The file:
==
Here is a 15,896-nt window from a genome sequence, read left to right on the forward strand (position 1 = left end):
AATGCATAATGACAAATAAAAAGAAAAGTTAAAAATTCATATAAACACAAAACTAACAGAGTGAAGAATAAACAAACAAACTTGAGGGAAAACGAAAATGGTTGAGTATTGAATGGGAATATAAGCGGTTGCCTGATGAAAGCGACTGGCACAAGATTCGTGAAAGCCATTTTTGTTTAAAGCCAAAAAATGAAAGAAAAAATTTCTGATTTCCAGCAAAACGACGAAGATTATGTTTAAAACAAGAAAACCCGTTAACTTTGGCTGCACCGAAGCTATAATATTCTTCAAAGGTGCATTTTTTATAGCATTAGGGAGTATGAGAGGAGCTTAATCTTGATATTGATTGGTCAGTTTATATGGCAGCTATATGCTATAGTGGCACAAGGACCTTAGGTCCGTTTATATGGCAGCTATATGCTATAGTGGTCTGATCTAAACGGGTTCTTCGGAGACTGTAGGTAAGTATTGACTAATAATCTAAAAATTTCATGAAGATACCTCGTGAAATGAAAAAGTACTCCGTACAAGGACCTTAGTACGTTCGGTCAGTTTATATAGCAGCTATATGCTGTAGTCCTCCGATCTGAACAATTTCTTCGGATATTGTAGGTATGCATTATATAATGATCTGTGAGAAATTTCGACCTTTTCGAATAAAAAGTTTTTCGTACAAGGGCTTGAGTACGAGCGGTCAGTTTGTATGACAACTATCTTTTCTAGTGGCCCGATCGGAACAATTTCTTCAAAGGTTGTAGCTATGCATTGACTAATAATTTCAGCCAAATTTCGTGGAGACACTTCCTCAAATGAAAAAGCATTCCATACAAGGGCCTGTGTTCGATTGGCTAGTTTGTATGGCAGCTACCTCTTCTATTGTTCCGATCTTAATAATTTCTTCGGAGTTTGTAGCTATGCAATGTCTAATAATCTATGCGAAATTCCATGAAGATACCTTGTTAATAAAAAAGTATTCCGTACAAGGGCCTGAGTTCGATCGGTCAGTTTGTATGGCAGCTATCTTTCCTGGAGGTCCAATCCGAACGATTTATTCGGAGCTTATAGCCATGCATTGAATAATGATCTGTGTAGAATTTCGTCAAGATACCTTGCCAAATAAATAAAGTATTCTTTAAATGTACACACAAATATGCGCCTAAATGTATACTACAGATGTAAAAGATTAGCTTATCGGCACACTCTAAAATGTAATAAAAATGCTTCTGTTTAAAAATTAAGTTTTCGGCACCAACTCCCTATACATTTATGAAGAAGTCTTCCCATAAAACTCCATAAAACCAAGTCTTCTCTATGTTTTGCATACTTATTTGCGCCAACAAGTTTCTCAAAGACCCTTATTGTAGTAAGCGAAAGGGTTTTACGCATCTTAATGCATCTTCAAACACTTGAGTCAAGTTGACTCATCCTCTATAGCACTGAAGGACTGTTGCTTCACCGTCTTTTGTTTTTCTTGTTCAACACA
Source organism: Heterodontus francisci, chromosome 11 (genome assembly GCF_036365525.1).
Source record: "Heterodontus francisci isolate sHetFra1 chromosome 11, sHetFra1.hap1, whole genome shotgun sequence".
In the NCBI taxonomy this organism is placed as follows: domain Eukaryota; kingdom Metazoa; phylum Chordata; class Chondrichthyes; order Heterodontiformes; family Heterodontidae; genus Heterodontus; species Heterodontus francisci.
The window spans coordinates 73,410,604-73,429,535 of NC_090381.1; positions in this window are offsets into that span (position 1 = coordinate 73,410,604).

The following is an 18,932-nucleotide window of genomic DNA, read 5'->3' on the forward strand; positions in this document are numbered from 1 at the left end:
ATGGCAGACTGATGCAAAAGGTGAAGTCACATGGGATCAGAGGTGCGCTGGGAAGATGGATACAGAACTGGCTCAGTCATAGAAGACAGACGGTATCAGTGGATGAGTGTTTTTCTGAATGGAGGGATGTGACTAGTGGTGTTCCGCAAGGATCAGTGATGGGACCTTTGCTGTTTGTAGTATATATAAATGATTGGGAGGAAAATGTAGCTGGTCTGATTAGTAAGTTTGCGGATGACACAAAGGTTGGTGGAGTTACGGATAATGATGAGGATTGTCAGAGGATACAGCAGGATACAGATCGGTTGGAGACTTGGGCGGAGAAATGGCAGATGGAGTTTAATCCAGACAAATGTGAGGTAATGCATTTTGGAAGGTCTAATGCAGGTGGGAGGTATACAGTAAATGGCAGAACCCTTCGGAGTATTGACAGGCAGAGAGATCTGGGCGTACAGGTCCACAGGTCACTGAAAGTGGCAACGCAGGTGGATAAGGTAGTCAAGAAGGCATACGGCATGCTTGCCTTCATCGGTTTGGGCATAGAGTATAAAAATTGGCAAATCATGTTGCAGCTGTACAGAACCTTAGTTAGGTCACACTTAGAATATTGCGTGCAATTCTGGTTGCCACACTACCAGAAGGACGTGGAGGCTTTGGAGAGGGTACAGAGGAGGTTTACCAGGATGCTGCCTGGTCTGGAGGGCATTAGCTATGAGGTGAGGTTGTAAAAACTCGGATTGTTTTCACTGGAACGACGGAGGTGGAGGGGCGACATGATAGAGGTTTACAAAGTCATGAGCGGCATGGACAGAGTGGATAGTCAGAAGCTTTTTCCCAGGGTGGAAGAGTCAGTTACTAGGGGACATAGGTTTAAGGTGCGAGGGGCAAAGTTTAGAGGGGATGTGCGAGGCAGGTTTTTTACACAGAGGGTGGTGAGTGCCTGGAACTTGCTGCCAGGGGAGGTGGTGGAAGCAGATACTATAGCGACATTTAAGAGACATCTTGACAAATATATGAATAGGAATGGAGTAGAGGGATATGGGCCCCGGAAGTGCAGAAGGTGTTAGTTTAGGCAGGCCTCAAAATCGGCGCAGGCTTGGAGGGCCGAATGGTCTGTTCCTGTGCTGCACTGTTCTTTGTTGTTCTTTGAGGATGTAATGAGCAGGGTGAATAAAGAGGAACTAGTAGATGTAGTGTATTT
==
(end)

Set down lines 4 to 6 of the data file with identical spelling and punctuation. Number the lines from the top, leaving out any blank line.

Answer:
Source record: "Heterodontus francisci isolate sHetFra1 chromosome 11, sHetFra1.hap1, whole genome shotgun sequence".
In the NCBI taxonomy this organism is placed as follows: domain Eukaryota; kingdom Metazoa; phylum Chordata; class Chondrichthyes; order Heterodontiformes; family Heterodontidae; genus Heterodontus; species Heterodontus francisci.
The window spans coordinates 73,410,604-73,429,535 of NC_090381.1; positions in this window are offsets into that span (position 1 = coordinate 73,410,604).